Cults are not necessarily what you might think? Christian cults are very alluring and attractive to the vulnerable masses. Who are these groups? Why do they prosper? What are the key characteristics that identify them? ♦
Many consider cults to be religious or semi-religious sects whose members are controlled by a single individual or by an organization. This definition is popular in the secular news media.
Think Reverend Jim Jones and the Peoples Temple, David Koresh and the Branch Davidian in Waco, Texas, or even convicted killer Charles Manson and his murderous clan.
This type of cult is usually manipulative and demands total commitment and loyalty, even unto death, from its followers who are typically cut off from their former contacts and even their own families.
Those are easy to identify. But that’s not what’s being addressed here.
Another Type: the Christian Cult
There’s another type of cult, more insidious, that is popularly defined in evangelical Christian circles. This type of cult is not necessarily holding people against their will or forcing manipulative tactics and demanding singular devotion. The Christian cult is simply any group that deviates from or distorts the orthodox teachings of the historic Christian faith being derived from the Bible.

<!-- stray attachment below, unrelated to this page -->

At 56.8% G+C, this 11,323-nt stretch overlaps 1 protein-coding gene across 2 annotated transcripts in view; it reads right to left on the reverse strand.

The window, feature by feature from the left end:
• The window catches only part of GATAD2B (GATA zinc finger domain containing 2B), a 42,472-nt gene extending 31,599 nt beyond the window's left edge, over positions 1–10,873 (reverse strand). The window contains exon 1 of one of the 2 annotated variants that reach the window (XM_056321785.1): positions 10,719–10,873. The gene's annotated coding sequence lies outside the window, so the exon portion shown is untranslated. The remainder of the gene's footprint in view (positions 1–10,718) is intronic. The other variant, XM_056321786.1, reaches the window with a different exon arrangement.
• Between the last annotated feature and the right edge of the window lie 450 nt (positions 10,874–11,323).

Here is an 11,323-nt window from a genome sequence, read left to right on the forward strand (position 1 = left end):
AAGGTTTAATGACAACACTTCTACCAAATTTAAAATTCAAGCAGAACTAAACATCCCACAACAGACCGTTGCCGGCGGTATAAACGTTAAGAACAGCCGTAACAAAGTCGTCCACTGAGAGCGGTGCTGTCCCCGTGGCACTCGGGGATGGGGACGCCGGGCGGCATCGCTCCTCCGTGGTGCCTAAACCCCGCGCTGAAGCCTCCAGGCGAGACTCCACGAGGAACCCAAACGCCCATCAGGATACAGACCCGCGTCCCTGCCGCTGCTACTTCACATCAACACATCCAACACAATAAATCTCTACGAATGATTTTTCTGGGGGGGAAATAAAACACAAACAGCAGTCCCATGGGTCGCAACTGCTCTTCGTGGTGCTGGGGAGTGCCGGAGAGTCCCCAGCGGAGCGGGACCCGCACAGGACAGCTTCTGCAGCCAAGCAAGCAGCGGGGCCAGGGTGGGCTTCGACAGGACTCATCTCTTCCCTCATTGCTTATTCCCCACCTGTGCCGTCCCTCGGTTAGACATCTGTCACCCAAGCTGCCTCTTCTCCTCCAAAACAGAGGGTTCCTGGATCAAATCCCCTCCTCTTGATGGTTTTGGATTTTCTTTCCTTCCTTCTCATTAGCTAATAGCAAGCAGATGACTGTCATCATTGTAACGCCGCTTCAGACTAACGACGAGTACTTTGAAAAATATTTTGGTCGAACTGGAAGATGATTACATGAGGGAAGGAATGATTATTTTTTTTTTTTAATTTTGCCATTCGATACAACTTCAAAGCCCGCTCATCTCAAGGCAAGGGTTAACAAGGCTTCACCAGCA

Walter Martin gives a good definition of a cult as follows:
A cult, then, is a group of people polarized around someone’s interpretation of the Bible and is characterized by major deviations from orthodox Christianity relative to the cardinal faith, particularly the fact that God became man in Jesus Christ. (The Rise of the Cults, Walter Martin, 1978, p. 12)
These Christian cults are far more alluring and attractive to the vulnerable masses for a variety of reasons. Who are these groups? Why do they prosper? What are key characteristics that identify them?
Who Are The Christian Cults?
Here is a listing of the major groups that are considered Christian cults: Christian Science Church, Church of Scientology, Jehovah’s Witnesses, Mormons (Church of Jesus Christ of Latter-Day Saints), Seventh-Day Adventist Church, Unification Church, and the Worldwide Church of God. Other lesser known cults are: Eckankar, Universal Church, Children of God, The Way International, and the Word of Faith Movement.
Why Do They Prosper?
Here are 4 reasons why Christian cults prosper: